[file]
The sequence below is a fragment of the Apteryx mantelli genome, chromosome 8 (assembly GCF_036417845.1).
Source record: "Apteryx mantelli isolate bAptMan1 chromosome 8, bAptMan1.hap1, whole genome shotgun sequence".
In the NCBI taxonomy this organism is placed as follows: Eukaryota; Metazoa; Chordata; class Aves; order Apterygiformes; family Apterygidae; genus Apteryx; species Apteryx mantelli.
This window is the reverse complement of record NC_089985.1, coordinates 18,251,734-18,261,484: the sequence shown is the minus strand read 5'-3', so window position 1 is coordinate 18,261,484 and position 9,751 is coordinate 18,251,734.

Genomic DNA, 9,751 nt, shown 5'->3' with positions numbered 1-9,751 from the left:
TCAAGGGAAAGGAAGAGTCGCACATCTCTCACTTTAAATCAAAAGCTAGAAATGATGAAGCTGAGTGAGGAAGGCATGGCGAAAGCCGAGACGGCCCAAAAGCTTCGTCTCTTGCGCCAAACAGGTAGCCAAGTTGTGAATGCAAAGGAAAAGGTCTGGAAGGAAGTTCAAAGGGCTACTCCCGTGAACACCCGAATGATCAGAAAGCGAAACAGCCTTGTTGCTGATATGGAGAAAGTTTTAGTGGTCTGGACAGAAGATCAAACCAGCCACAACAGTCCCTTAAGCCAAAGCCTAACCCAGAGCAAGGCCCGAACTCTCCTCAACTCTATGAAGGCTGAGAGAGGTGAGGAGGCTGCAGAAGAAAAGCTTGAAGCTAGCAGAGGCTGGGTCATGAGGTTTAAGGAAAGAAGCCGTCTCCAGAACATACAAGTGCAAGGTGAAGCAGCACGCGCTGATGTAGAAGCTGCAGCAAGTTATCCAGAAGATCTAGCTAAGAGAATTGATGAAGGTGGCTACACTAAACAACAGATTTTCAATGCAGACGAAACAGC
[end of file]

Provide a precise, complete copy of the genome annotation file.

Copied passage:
The sequence below is a fragment of the Apteryx mantelli genome, chromosome 8 (assembly GCF_036417845.1).
Source record: "Apteryx mantelli isolate bAptMan1 chromosome 8, bAptMan1.hap1, whole genome shotgun sequence".
In the NCBI taxonomy this organism is placed as follows: Eukaryota; Metazoa; Chordata; class Aves; order Apterygiformes; family Apterygidae; genus Apteryx; species Apteryx mantelli.
This window is the reverse complement of record NC_089985.1, coordinates 18,251,734-18,261,484: the sequence shown is the minus strand read 5'-3', so window position 1 is coordinate 18,261,484 and position 9,751 is coordinate 18,251,734.

Genomic DNA, 9,751 nt, shown 5'->3' with positions numbered 1-9,751 from the left:
TCAAGGGAAAGGAAGAGTCGCACATCTCTCACTTTAAATCAAAAGCTAGAAATGATGAAGCTGAGTGAGGAAGGCATGGCGAAAGCCGAGACGGCCCAAAAGCTTCGTCTCTTGCGCCAAACAGGTAGCCAAGTTGTGAATGCAAAGGAAAAGGTCTGGAAGGAAGTTCAAAGGGCTACTCCCGTGAACACCCGAATGATCAGAAAGCGAAACAGCCTTGTTGCTGATATGGAGAAAGTTTTAGTGGTCTGGACAGAAGATCAAACCAGCCACAACAGTCCCTTAAGCCAAAGCCTAACCCAGAGCAAGGCCCGAACTCTCCTCAACTCTATGAAGGCTGAGAGAGGTGAGGAGGCTGCAGAAGAAAAGCTTGAAGCTAGCAGAGGCTGGGTCATGAGGTTTAAGGAAAGAAGCCGTCTCCAGAACATACAAGTGCAAGGTGAAGCAGCACGCGCTGATGTAGAAGCTGCAGCAAGTTATCCAGAAGATCTAGCTAAGAGAATTGATGAAGGTGGCTACACTAAACAACAGATTTTCAATGCAGACGAAACAGC